I will not lie. There were occasions when I raged, despaired, and cried out at the injustice of what it means to be a woman. Yet, it has never made me feel so proud, so validated, so triumphant as well – reading the challenges faced by so many women from around the world, and their capacity to persist, to push forward, to defy every expectation by simply being.
Girls and women sometimes get in each others’ way, they fight and tear each others’ hair out – but sisterhood prevails, especially when the female of the species is threatened. There are women who do betray their kind, but there are also more who come out of the woodworks, offering kindness, comfort, and security. There is no safer space than a woman’s embrace.
I was sorely tempted to just read narratives from female authors who are considered to be classic novelists – I re-read Jane Austen and Ursula LeGuin, but I find myself drawn more to and featuring stories of women who have been silenced by virtue of their skin colour or simply because there was no way that their stories would have been heard fifty years or a century ago. The intersectionality of race, social class, gender, ethnicity, sexuality – all this contribute to point #1: the complexity of female voices, each one resonant and strong.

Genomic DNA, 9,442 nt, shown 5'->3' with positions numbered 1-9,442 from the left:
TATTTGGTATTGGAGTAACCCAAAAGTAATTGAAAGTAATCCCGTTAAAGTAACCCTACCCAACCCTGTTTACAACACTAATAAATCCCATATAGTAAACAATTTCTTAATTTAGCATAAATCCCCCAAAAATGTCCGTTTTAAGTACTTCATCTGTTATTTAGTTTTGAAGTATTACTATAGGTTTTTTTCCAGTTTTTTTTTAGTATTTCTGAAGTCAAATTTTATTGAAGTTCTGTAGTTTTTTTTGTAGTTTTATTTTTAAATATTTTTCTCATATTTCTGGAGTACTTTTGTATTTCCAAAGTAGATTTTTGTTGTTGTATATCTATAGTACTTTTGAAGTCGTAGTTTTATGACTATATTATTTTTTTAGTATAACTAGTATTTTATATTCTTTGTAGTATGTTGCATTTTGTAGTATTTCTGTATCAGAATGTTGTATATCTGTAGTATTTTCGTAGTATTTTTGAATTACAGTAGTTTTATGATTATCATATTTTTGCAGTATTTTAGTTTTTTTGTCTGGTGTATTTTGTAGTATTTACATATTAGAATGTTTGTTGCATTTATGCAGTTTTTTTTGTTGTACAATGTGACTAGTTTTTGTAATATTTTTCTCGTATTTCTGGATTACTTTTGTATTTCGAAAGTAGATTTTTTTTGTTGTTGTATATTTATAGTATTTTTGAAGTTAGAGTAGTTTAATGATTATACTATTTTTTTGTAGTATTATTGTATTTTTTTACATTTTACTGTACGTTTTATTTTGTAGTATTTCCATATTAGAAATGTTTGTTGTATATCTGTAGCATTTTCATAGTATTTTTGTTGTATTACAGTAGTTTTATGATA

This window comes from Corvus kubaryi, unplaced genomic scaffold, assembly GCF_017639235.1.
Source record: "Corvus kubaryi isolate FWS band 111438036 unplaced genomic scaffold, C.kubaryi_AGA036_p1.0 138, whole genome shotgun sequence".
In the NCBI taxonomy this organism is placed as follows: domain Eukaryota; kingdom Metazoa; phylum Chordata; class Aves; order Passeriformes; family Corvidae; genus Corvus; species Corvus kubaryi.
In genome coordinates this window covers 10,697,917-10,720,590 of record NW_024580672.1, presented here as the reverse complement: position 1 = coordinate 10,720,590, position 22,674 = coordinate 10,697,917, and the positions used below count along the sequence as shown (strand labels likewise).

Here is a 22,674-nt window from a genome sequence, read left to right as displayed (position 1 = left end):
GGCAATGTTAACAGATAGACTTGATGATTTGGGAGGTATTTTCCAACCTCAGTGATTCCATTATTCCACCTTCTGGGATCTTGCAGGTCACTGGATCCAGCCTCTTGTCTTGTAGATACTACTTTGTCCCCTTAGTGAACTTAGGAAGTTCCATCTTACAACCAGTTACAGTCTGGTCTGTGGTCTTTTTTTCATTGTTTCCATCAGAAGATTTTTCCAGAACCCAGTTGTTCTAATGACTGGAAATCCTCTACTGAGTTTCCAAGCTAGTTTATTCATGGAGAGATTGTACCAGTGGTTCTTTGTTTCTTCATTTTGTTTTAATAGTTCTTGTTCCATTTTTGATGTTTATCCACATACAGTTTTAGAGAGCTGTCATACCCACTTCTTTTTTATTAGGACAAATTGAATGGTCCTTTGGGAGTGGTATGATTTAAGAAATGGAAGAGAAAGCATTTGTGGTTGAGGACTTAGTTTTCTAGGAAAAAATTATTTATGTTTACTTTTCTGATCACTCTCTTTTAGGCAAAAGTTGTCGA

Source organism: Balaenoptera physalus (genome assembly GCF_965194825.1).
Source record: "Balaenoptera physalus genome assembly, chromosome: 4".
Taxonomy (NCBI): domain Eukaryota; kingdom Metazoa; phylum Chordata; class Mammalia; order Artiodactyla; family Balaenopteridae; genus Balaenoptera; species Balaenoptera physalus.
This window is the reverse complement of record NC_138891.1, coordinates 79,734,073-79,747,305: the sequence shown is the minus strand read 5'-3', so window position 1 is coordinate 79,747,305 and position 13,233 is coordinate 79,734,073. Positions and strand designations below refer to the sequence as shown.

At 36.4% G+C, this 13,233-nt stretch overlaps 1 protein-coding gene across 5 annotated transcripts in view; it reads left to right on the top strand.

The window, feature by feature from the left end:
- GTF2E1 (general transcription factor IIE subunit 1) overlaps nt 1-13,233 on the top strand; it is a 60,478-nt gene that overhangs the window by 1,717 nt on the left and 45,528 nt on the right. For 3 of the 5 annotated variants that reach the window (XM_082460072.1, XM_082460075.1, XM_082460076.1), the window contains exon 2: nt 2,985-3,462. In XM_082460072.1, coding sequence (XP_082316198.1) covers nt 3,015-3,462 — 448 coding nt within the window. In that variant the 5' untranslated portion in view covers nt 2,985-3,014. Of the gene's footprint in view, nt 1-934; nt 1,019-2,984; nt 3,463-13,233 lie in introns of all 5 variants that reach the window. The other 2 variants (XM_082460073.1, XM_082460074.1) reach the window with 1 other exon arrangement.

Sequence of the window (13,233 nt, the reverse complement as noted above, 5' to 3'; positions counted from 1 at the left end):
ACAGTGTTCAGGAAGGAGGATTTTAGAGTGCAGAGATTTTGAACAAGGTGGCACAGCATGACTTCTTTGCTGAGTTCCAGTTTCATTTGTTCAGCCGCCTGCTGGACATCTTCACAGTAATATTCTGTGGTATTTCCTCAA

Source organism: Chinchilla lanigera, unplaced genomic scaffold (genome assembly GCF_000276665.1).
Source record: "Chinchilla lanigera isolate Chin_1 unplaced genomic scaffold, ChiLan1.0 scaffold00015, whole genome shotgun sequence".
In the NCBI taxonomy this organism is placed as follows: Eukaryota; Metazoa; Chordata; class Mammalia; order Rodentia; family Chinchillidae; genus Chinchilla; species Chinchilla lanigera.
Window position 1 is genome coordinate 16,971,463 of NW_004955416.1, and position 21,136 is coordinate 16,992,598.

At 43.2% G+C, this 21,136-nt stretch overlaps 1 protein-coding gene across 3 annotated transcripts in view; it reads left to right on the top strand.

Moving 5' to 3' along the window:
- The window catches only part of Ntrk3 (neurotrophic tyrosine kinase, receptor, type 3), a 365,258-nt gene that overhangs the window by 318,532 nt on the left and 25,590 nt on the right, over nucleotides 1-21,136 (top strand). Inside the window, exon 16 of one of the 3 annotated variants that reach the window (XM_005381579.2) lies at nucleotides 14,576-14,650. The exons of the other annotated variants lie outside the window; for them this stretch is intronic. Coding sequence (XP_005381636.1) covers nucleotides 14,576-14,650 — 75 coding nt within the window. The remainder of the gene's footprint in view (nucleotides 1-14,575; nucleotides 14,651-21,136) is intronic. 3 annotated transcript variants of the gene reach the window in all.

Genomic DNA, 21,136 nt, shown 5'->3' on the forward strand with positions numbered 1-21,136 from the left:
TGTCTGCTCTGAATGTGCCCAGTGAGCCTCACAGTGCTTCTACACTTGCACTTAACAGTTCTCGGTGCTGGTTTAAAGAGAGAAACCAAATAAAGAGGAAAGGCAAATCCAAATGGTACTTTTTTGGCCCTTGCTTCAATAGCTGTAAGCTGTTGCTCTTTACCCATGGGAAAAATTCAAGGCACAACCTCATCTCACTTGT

Yet, even with the earlier point raised regarding intersectionality, the truth about not just one single voice being more valid than others – the reality is some women’s voices are given more opportunities to be heard than others. I find a few grating, confrontative and entitled, taking for granted its position of unexamined privilege. Other voices are more subtle, nuanced, strategically positioning itself to be seen and heard – and ultimately emerging triumphant without even being aware of its victories, because this is not the objective. There is no monopoly of despair – yet some voices crowd others, elbowing for a bigger and brighter space – often without meaning to, yet the writing inevitably makes me feel invisible and unrecognized. Then again, it simply means that more stories need to be heard, surfaced and highlighted.
At the beginning of the year, I felt a sense of confinement – not being able to read male authors whose books I was dying to read – take for instance, Shaun Tan’s Tales From The Inner City, George R. R. Martin’s Fire And Blood, The Lost Art Of Reading: Books And Resistance In A Troubled Time by David L. Ulin, or Six Memos For The Next Millennium by Italo Calvino. Yet, now that the year is about to end, I feel that one year is not enough to just read from many women from around the world. And yes, I wonder why not everyone is doing this. I challenge you, lovely readers, to devote one year of your life to reading only female authors. I guarantee you that it will prove to be an enlightening and life-enriching experience.
“the reality is some women’s voices are given more opportunities to be heard than others. I find a few grating, confrontative and entitled, taking for granted its position of unexamined privilege.” — Yes, this can be frustrating to experience. Unchecked or unacknowledged privilege in a text makes my blood boil.
Loved this round up! You are not the first person I know who has taken on this challenge. Maybe I’ll set it for myself next year. I have to see what obligations I have coming up before I do…